The transition to Rigoletto’s conversation with an assassin at the start of the following scene shows an effective maneuver of the stage. By means of corresponding lighting and blocking, the Duke’s court becomes a dim deserted street with a single, cloaked figure positioned in a doorway. As Rigoletto proceeds homeward, he is lost in thought, still musing on the powerful curse of Monterone. During his change out of jester’s clothing, performed significantly away from the setting of home, the assassin begins a conversation while elaborating on his murderous offer. Mr. Tsymbalyuk’s vibrant and even vocal delivery in describing his practice with Maddalena plants an unforgettable seed in Rigoletto’s complex of thoughts, as if invigorating Kelsey’s cry in his sustained note on “Quel vecchio maledivami!” (“The old man cursed me!”). While shrugging off such concerns from his public life at the court, Rigoletto opens the gate to his private sphere with the baritone’s voice here swelling defiantly to insist “Ah no, è follia!” Rigoletto’s domestic scene with his daughter Gilda shows Kelsey blending singing and acting in a convincing display of protective concern. Ms. Feola’s light voice seems at first especially comfortable in the middle range while she projects in her character both innocence and anticipation. During the course of the touching duet with her father the soprano shows a wider range and greater emotional color. Kelsey stands behind Gilda as a shield while softening top notes to emphasize his paternal affection. Feola’s understated approach gains intensity until the moment of Rigoletto’s departure, nearly coinciding with the arrival of the Duke. In the subsequent duet both singers embellish their lines to indicate a growing emotional attachment. Feola’s expressive delivery of “miei vergini sogni” captures the developing love which has invaded her “maiden dreams,” just as Polenzani intones “fama e gloria” as worthless attributes compared to this new love. At the sounds of Ceprano and other courtiers arriving outside for the planned abduction, the Duke takes leave preparing for lyrical and dramatic highlights that bring the act to a close. First, Gilda’s musing on the alleged name of the Duke in “Caro nome” (“Beloved name”) furnishes the soprano great opportunity for vocal and dramatic display. Feola uses aspirated notes at the start to inject a tone of anticipation into her admission of the quickened pulse of her heart (“festi primo palpitar”). Feola binds phrases gracefully and shows admirable breath control while acting the part of infatuated maiden. Trills are suggested, and top notes are sung cautiously, while phrases are sufficiently varied to create a convincing image. Perhaps the most striking moment in the ensuing drama begins after Rigoletto’s return in the darkness. The courtiers reveal a plan to abduct the wife of Ceprano while concealing their actual goal. Rigoletto is blindfolded and dons a mask so that he assists by holding a ladder to permit access unknowingly to his own home. Only Gilda’s belated cries alert the jester to his mistaken collusion. Kelsey’s portrayal of Rigoletto’s participation is remarkable primarily because of the silently delivered bodily movements and poses. His assumption of the character’s physical impairment is ever-present while he holds the ladder, yet an exaggerated grin of mistaken mischief remains visible beneath the mask. For several heartbreaking moments Kelsey stands alone, gripping the ladder in self-satisfaction, until the offstage cries of his daughter shatter the jester’s domestic world forever.


At the start of Act Two the Duke’s aria enumerating conflicting emotions on loss and recovery is given every possible shade of nuance by Polenzani. His gentle piano notes and introduction of wistful phrasing diminuendo characterize what the Duke feels he no longer possesses. Only after the conspirators reveal their prey does the Duke’s personality revert to the triumph of conquest, a tone invested with lively, vocal decoration in Polenzani’s reprise. The jester’s subsequent appeal to the courtiers that his daughter be released, “Cortigiani,” counts as one of the great baritone solo arias composed by Verdi. Kelsey sings this piece as an anguished lament tinged with desperation when he confronts the falsely trusted Marullo for information on Gilda. Stage lighting in the final moments of this aria emphasizes Rigoletto’s isolation from the courtiers, standing in dim recess, while Kelsey’s voice blooms with emotion on the last “Signori … pietate!” (“My lords … have pity!”). Once Gilda is returned to her father, she confesses the details of her growing infatuation with the nobleman. Tempos in “Tutte le feste” (“On all the holy days”) are taken slowly to encourage Feola’s delineation of a gradual, inescapable affection. In the concluding duet between father and child Kelsey and Feola sing truly as equal voices, the father swearing revenge, while Gilda begs that the Duke be forgiven. The final chilling top note is indeed shared dramatically, yet Kelsey’s ominous “Vendetta di quest’ anima” (“Revenge from my heart”) resounds even longer at the close.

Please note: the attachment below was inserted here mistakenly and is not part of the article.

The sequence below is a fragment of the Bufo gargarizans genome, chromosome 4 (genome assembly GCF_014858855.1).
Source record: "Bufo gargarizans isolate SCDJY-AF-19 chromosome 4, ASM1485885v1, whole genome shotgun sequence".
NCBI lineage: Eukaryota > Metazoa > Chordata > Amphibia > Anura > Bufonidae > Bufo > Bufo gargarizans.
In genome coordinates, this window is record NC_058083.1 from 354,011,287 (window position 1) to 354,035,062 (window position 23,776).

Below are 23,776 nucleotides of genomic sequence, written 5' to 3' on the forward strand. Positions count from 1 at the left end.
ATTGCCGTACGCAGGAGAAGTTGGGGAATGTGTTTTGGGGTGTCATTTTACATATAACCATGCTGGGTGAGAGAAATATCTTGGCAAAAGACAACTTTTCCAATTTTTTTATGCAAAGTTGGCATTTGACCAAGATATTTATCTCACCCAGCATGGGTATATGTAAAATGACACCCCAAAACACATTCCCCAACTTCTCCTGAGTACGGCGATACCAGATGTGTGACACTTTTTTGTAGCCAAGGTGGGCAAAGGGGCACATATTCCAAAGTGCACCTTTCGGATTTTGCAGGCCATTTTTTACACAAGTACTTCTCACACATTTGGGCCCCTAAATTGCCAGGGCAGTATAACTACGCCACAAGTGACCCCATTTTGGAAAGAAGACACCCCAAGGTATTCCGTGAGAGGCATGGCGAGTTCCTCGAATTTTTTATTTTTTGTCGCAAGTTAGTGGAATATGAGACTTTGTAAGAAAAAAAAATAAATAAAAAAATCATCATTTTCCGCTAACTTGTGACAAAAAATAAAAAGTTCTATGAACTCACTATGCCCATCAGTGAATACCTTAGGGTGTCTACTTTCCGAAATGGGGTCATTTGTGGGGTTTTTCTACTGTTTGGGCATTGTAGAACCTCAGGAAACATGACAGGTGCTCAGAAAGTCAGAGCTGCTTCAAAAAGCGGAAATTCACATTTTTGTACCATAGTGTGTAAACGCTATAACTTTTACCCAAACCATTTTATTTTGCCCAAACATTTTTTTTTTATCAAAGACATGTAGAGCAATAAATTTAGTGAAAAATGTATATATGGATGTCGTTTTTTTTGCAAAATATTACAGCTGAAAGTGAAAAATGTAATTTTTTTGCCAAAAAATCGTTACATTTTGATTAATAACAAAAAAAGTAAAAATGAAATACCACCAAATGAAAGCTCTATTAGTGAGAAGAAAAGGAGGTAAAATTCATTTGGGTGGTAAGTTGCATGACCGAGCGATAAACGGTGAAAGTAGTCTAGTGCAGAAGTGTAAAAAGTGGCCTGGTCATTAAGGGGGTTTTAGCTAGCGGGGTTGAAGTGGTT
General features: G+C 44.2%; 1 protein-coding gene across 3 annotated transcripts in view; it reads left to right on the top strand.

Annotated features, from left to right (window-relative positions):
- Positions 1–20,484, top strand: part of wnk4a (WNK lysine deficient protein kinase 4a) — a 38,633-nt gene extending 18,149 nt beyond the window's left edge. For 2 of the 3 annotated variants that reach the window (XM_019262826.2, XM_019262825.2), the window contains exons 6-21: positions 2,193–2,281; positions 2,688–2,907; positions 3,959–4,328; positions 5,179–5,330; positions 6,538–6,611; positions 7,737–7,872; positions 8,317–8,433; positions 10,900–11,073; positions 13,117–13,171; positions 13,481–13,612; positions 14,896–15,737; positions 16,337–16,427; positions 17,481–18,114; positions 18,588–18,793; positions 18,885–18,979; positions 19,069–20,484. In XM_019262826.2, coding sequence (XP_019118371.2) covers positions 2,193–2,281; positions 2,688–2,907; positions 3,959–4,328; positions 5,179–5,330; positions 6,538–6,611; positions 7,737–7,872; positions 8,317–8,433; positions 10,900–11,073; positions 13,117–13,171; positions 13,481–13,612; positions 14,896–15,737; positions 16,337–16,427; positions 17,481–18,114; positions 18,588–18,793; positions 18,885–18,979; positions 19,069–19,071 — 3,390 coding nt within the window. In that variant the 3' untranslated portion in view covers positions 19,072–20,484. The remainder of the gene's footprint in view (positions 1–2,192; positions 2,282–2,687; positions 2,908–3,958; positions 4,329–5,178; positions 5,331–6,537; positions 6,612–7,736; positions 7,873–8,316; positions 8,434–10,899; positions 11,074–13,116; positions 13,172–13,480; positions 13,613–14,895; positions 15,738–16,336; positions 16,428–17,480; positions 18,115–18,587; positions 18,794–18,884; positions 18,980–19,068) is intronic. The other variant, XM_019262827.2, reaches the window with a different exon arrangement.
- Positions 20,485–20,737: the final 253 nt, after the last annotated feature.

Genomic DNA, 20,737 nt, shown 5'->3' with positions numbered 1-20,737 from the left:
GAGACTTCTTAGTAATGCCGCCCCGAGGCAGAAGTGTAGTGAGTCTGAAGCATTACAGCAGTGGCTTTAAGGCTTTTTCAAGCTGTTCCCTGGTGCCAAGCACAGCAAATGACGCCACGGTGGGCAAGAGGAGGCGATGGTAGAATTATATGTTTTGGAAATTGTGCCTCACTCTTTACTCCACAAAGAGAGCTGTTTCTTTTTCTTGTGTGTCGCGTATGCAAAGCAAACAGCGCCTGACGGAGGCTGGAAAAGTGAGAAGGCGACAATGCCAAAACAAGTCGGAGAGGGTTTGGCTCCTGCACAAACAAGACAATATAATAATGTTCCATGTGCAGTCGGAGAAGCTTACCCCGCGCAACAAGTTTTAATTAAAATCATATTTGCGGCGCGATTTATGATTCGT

The ensemble pieces of Act Three show in this production Rigoletto’s humble dwelling transformed on stage into the space for Sparafucile’s lair. Gilda and Rigoletto remain outside while the Duke enters and demonstrates, in his approach to Maddalena, the betrayal of Gilda’s innocent love. Polenzani’s performance of “La donna è mobile” (“Women are fickle”) captures the Duke’s swagger ideally, line and top notes securely in place, and with volume modulated throughout the piece to excellent effect. The following quartet (“Bella figlia dell’ amore” [“Fair daughter of love”]) between the pairs outside and inside of Sparfucile’s “rustica osteria” depends, as here, on a mastery of balance among the four singers. Ms. Švēde’s lush and deep repeat of “Ah! Rido ben di core” (“That really makes me laugh”) contrasts notably with Feola’s arching line recognizing betrayal. Gilda’s ultimate decision to sacrifice herself by taking the place of the Duke in her father’s murderous pact with Sparafucile becomes here an inevitable consequence of Rigoletto’s actions and the “maledizione.” (“curse”). Gilda’s love and innocence will remain, at best, as a memory.

Salvatore Calomino